Law: Reversing Course
The new Florida Supreme Court
On the evening of Feb. 1, conservative lawyers, judges and legal scholars from across Florida gathered for dinner inside a ballroom at Walt Disney World’s Yacht and Beach Club Resort. The banquet was part of the Federalist Society’s Florida chapter conference, and Gov. Ron DeSantis, who had taken office one month earlier, was the keynote speaker.
The crowd welcomed the new Republican governor like a conquering hero. The reason: DeSantis had just made three appointments to the seven-member Florida Supreme Court. DeSantis chose a trio of jurists — Barbara Lagoa, Robert Luck and Carlos Muniz — each of whom had been thoroughly screened by Federalist Society members. They replaced Justices Barbara Pariente, Fred Lewis and Peggy Quince, who had all reached mandatory retirement age and who had been the final remaining appointees of the late Democratic Gov. Lawton Chiles.
“Probably nothing we will do will end up having a longer impact than what we’ve already done in the first month, which is put three people on the Supreme Court,” DeSantis told the crowd in between repeated standing ovations. “And not just putting three justices on any seven-member court. You’re putting three justices on a court that, in my judgment, over the last generation had really gone astray. So this was a chance to transform our court from kind of a super-Legislature aligned with the Democratic Party into a legal institution, which it was meant to be.”
In just its first few months, the newly remade Florida Supreme Court has already delivered a string of decisions upending previous rulings in ways that have helped businesses and other defendants in civil lawsuits, affirmed the powers of the governor and shown much greater deference to the state’s GOP-controlled Legislature.
Glass v. Nationstar Mortgage
On Jan. 4, just days before the Florida Constitution forced the Chiles justices off the bench, the Florida Supreme Court issued a 4-3 ruling that sent tremors through the mortgage industry.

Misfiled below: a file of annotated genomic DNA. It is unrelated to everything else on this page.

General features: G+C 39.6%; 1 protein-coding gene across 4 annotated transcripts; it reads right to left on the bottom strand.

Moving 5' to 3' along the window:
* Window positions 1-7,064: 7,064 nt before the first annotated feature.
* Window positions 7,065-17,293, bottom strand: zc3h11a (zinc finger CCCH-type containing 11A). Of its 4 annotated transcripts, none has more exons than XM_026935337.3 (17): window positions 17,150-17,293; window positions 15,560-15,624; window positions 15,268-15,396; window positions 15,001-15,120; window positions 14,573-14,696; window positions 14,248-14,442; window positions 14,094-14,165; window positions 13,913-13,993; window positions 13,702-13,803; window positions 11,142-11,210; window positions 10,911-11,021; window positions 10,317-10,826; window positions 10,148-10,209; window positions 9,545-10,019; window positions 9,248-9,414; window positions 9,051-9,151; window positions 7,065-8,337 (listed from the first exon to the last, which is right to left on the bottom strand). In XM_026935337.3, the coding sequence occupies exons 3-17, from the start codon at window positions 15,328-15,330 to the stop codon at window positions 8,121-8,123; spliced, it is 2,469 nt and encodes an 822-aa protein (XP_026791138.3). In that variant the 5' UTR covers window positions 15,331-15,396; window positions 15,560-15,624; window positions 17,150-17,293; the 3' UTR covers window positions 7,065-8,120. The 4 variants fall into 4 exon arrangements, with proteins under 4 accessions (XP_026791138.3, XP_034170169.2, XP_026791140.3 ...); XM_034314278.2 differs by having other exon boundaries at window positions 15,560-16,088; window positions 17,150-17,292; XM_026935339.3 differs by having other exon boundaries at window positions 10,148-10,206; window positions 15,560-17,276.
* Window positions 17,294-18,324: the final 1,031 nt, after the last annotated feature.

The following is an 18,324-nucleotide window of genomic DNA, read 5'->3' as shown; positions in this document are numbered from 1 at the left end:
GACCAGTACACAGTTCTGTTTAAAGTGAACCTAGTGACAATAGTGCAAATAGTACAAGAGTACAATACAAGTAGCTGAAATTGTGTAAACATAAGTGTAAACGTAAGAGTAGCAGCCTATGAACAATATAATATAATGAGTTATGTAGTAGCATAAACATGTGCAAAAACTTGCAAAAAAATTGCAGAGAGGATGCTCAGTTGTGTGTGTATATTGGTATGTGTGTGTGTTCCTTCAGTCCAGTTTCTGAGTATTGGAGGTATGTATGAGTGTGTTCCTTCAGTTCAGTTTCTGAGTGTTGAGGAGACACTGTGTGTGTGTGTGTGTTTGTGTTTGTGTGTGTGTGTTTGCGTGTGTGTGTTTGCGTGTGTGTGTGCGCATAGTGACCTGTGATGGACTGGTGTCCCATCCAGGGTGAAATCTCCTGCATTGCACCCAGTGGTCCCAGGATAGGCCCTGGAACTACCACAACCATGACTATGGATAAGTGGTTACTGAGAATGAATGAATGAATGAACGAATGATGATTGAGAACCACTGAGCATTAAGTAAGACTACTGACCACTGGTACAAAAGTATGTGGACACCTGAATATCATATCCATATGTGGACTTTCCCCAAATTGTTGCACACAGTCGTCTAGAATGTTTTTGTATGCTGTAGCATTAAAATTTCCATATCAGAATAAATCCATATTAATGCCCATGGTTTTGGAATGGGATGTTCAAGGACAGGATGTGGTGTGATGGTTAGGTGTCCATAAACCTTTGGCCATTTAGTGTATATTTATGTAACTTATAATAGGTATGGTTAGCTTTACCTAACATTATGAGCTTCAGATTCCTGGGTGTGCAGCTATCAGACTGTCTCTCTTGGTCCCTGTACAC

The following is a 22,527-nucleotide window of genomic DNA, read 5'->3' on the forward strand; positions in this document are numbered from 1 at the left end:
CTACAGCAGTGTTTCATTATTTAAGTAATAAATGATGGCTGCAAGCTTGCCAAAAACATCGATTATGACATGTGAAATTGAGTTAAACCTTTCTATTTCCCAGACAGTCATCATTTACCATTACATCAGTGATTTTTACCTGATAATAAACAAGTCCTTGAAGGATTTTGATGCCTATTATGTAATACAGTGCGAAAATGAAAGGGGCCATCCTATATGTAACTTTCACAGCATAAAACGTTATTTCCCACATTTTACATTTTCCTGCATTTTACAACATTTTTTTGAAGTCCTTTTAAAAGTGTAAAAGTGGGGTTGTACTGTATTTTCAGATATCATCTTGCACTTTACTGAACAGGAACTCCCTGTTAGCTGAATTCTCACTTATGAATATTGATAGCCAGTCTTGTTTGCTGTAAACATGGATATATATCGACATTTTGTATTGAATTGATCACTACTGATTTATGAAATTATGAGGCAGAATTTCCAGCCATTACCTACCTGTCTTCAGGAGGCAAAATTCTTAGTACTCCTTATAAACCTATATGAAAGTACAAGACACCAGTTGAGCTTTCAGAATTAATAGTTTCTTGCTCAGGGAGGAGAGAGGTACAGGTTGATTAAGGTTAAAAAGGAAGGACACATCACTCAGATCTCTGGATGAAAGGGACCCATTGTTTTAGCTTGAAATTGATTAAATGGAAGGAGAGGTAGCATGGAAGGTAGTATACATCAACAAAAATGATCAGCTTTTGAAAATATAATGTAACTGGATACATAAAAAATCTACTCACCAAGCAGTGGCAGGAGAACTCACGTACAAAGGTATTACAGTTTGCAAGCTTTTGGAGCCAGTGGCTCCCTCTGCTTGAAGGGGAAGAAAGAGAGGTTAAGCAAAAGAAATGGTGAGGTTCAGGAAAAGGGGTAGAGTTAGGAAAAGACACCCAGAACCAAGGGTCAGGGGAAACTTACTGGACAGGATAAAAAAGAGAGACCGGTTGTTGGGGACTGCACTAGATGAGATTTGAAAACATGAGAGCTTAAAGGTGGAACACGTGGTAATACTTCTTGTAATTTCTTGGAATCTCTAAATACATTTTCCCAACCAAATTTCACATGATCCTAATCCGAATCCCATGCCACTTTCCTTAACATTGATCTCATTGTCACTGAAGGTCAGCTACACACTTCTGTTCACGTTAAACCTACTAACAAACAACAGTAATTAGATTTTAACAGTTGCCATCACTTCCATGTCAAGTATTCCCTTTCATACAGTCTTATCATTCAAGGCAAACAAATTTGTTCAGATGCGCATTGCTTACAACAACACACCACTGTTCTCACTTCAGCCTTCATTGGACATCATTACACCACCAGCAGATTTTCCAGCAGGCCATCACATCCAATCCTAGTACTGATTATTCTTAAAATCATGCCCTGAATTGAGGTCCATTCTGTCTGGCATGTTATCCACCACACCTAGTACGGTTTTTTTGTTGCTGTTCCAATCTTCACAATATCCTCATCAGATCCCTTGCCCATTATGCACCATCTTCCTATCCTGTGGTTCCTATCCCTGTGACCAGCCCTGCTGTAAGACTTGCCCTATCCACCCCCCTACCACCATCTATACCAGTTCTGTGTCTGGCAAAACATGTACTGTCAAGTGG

The case involved a Broward County homeowner who won an attempted foreclosure suit brought by Nationstar Mortgage, the Dallas- based lender that now operates under the name Mr. Cooper. The homeowner won by arguing that Nationstar was not a proper party to foreclose on a reverse mortgage that was originally issued in 2007 by Countrywide and later sold to Nationstar after Bank of America purchased Countrywide during the housing collapse. After getting the suit dismissed, the homeowner sought to have Nationstar pay her attorney fees.
The 4th District Court of Appeal sided with Nationstar, ruling that a borrower who wins a foreclosure case by arguing the lender is not a party to the loan cannot then use the loan contract to make the lender pay their attorney fees. But on its way out the door, the previous incarnation of the Florida Supreme Court overturned the decision and said those borrowers could make their lenders pay, at least in some circumstances. The ruling raised the litigation risks for banks and other real estate lenders pursuing foreclosures.
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